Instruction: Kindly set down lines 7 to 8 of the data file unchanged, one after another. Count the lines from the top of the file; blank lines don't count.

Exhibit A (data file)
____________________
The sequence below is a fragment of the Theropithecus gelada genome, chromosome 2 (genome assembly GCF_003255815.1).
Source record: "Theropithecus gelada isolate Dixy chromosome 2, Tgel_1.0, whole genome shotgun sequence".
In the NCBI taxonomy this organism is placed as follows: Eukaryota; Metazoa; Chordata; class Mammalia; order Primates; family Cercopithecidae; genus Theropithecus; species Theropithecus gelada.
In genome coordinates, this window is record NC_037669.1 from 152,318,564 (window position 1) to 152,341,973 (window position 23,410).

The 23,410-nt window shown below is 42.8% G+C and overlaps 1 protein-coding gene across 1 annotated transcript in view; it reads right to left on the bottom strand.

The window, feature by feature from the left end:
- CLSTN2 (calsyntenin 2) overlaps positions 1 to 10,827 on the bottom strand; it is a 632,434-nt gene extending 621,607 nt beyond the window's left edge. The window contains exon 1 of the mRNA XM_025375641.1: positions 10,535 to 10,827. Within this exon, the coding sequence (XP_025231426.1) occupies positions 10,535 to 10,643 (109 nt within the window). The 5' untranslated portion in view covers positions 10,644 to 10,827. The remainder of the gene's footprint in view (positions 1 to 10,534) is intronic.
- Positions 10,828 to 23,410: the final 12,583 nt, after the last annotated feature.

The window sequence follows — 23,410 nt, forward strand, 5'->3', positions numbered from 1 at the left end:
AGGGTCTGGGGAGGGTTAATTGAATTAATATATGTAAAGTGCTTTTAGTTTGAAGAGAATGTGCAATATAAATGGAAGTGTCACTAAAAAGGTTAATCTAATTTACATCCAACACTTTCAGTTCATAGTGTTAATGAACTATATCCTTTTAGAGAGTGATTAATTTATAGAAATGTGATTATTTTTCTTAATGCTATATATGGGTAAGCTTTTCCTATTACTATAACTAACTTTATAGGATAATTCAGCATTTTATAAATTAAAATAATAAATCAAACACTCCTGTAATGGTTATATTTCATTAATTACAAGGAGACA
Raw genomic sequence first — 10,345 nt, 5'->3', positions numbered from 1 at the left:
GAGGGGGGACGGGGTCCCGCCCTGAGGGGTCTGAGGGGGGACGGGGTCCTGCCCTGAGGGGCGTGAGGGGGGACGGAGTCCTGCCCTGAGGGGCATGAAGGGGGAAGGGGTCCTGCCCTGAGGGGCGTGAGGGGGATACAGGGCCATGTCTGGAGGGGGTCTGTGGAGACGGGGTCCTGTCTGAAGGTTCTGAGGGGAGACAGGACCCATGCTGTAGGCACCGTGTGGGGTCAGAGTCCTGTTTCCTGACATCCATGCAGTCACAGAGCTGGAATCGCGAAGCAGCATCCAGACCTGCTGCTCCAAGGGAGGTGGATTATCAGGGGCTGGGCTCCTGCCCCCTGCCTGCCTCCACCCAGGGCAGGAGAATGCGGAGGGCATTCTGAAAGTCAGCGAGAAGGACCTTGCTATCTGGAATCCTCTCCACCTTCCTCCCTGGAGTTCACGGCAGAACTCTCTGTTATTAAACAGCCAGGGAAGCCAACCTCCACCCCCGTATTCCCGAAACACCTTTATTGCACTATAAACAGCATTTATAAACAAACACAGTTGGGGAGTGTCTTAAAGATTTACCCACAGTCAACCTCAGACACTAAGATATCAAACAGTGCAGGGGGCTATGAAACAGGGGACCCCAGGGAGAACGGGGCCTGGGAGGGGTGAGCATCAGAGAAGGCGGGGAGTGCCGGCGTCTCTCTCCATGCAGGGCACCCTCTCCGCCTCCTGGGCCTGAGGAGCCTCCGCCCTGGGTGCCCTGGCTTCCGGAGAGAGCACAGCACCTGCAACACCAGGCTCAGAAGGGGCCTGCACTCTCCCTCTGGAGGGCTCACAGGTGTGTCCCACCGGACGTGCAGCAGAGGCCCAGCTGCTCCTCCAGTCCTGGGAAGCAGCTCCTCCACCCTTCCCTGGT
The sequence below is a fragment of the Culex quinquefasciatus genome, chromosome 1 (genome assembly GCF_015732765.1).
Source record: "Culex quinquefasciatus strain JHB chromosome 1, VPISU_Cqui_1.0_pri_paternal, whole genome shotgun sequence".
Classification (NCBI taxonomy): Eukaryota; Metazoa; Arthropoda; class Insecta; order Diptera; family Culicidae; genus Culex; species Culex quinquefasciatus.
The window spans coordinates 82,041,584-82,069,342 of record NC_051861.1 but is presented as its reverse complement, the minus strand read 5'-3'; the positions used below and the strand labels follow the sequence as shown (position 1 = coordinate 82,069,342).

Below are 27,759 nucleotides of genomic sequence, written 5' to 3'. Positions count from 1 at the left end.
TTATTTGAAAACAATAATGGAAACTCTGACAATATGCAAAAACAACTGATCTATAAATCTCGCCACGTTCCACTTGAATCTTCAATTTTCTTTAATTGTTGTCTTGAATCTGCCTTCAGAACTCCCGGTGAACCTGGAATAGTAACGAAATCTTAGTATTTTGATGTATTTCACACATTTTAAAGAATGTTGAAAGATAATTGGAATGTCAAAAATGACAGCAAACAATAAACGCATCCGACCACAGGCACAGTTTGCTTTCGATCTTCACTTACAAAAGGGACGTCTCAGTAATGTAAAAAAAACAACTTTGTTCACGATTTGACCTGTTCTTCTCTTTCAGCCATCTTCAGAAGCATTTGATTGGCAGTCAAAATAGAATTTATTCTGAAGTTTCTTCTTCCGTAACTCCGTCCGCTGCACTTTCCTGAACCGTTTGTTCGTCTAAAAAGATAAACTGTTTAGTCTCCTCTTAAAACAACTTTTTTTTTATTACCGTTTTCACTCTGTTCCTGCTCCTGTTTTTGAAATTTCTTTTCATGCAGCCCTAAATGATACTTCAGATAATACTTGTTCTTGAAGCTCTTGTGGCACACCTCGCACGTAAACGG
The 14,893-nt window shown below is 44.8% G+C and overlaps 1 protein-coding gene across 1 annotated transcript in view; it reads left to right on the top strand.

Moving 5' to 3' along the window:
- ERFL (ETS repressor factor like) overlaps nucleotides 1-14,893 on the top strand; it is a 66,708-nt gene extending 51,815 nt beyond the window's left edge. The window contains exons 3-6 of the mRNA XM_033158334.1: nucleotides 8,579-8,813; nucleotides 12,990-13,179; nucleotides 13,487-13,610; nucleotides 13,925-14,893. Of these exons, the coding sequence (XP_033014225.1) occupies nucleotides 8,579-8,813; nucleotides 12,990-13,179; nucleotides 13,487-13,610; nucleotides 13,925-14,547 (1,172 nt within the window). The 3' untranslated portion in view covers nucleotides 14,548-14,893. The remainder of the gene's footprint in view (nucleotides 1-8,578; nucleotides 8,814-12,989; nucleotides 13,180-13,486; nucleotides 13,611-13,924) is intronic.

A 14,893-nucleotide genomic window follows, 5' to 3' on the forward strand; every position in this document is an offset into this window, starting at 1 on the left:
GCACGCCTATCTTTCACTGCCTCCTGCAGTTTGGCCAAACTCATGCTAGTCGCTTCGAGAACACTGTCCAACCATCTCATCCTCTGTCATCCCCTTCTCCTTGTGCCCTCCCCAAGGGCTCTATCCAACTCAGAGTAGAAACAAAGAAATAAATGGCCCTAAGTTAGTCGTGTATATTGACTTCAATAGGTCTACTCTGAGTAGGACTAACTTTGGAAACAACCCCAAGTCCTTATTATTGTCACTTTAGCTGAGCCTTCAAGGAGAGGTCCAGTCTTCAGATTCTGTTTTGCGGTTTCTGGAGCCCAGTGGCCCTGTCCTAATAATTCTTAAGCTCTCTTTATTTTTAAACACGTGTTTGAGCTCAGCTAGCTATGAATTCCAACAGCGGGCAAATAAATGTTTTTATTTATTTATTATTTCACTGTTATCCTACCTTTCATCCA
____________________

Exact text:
- CLSTN2 (calsyntenin 2) overlaps positions 1 to 10,827 on the bottom strand; it is a 632,434-nt gene extending 621,607 nt beyond the window's left edge. The window contains exon 1 of the mRNA XM_025375641.1: positions 10,535 to 10,827. Within this exon, the coding sequence (XP_025231426.1) occupies positions 10,535 to 10,643 (109 nt within the window). The 5' untranslated portion in view covers positions 10,644 to 10,827. The remainder of the gene's footprint in view (positions 1 to 10,534) is intronic.
- Positions 10,828 to 23,410: the final 12,583 nt, after the last annotated feature.